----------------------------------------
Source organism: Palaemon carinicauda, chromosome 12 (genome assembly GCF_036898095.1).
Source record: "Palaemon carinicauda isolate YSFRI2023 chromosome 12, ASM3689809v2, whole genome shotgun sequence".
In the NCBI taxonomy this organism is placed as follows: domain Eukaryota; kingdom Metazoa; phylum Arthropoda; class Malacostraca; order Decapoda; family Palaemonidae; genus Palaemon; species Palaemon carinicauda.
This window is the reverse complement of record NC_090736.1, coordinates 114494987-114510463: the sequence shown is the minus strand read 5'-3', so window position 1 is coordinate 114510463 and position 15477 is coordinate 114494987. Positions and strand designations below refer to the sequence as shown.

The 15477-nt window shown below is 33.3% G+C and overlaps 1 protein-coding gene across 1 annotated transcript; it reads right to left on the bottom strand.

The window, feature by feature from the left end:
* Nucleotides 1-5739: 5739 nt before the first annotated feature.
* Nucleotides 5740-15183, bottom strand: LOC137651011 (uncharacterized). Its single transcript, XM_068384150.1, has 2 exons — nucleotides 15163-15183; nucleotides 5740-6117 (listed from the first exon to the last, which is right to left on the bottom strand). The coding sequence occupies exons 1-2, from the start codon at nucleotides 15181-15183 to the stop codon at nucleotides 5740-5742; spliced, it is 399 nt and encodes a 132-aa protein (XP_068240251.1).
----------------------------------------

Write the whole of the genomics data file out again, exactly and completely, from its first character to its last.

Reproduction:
Source organism: Palaemon carinicauda, chromosome 12 (genome assembly GCF_036898095.1).
Source record: "Palaemon carinicauda isolate YSFRI2023 chromosome 12, ASM3689809v2, whole genome shotgun sequence".
In the NCBI taxonomy this organism is placed as follows: domain Eukaryota; kingdom Metazoa; phylum Arthropoda; class Malacostraca; order Decapoda; family Palaemonidae; genus Palaemon; species Palaemon carinicauda.
This window is the reverse complement of record NC_090736.1, coordinates 114494987-114510463: the sequence shown is the minus strand read 5'-3', so window position 1 is coordinate 114510463 and position 15477 is coordinate 114494987. Positions and strand designations below refer to the sequence as shown.

The 15477-nt window shown below is 33.3% G+C and overlaps 1 protein-coding gene across 1 annotated transcript; it reads right to left on the bottom strand.

The window, feature by feature from the left end:
* Nucleotides 1-5739: 5739 nt before the first annotated feature.
* Nucleotides 5740-15183, bottom strand: LOC137651011 (uncharacterized). Its single transcript, XM_068384150.1, has 2 exons — nucleotides 15163-15183; nucleotides 5740-6117 (listed from the first exon to the last, which is right to left on the bottom strand). The coding sequence occupies exons 1-2, from the start codon at nucleotides 15181-15183 to the stop codon at nucleotides 5740-5742; spliced, it is 399 nt and encodes a 132-aa protein (XP_068240251.1).